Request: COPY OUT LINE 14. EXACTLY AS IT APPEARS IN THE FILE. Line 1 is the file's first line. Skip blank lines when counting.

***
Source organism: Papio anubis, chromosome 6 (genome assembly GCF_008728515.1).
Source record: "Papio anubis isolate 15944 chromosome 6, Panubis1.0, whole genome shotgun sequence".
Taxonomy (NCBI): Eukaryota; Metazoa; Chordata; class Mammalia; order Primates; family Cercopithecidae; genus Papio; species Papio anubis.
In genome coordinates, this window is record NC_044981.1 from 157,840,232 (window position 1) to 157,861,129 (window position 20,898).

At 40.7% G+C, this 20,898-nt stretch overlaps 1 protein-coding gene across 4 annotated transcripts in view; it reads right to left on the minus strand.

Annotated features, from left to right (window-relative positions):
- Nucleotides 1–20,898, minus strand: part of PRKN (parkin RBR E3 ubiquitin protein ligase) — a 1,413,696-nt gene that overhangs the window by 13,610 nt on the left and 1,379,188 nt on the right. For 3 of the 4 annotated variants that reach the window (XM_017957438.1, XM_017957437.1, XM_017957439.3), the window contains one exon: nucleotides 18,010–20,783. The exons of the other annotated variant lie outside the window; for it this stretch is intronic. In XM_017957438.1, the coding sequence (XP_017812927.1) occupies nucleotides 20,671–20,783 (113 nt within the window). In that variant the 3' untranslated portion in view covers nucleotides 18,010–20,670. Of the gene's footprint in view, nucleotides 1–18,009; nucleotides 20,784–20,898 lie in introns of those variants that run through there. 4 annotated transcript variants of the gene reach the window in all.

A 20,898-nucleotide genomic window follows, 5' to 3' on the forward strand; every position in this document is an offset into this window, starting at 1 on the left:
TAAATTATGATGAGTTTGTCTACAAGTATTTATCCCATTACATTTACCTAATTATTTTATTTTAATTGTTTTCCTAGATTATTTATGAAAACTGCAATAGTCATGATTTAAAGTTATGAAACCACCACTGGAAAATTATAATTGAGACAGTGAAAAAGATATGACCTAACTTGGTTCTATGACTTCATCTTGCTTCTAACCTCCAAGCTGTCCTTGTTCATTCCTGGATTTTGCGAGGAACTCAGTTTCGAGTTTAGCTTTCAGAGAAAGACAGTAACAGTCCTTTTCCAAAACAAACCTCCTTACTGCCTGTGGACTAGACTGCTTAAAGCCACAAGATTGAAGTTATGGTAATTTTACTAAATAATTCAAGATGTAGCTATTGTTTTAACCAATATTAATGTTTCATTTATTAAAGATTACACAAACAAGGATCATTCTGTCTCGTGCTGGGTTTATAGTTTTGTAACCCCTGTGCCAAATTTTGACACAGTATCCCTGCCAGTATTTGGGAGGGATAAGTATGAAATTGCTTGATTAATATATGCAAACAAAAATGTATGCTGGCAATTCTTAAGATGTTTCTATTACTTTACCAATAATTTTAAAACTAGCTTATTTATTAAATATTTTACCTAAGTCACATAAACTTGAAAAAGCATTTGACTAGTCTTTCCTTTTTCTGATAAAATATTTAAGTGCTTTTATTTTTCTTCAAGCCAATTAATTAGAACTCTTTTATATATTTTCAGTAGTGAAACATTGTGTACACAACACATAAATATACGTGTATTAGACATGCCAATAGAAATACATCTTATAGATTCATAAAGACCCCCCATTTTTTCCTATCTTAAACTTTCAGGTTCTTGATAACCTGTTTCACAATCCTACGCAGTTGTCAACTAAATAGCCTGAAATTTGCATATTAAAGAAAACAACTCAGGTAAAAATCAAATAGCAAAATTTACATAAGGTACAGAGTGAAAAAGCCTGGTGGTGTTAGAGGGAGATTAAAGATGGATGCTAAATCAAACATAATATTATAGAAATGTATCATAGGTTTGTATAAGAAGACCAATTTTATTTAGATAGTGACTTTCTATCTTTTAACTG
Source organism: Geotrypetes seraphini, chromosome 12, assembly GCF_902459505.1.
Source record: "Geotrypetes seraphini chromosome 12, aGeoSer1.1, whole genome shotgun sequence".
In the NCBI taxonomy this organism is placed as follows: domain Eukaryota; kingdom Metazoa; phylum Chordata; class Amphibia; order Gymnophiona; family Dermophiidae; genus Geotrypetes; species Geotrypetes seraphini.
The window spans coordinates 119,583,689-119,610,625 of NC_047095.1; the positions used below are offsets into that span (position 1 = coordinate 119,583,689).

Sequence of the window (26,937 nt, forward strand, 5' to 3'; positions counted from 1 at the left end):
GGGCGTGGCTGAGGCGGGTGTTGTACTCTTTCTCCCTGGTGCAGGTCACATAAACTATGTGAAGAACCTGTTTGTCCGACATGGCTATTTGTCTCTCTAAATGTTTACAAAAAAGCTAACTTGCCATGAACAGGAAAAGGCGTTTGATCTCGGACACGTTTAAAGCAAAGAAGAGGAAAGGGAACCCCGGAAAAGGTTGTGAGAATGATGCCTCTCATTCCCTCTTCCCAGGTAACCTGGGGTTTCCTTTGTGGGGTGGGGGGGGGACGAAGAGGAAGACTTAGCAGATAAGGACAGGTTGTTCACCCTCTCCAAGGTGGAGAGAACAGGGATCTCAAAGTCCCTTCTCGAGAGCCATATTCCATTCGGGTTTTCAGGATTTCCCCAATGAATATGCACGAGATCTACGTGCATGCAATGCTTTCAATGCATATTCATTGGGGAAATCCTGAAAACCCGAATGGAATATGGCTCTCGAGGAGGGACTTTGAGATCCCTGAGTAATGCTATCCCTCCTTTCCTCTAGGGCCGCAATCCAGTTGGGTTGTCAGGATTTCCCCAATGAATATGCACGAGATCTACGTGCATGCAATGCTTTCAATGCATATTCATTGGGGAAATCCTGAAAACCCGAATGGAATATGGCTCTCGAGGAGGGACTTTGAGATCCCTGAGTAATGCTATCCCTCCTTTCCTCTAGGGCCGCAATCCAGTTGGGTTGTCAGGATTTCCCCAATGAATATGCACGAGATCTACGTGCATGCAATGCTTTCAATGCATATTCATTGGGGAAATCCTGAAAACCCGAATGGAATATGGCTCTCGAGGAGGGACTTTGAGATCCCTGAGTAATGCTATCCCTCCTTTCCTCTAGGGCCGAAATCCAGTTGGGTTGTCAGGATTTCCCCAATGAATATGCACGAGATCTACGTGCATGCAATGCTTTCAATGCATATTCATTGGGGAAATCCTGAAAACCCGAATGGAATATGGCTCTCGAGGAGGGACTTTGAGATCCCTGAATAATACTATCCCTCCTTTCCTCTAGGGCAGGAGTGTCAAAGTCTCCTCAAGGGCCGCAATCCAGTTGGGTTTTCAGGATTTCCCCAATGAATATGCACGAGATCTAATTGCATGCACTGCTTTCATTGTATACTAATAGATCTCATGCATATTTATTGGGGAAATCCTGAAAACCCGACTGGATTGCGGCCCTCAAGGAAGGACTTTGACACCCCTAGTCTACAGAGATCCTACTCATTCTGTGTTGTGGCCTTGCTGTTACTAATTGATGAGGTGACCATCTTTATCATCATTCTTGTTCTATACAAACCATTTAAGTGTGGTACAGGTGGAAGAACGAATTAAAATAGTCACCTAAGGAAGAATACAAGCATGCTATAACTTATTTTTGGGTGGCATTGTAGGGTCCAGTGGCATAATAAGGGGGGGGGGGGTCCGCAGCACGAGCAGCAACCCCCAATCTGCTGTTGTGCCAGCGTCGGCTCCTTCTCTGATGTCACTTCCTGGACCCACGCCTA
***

Sequence of the window (26,937 nt, forward strand, 5' to 3'; positions counted from 1 at the left end):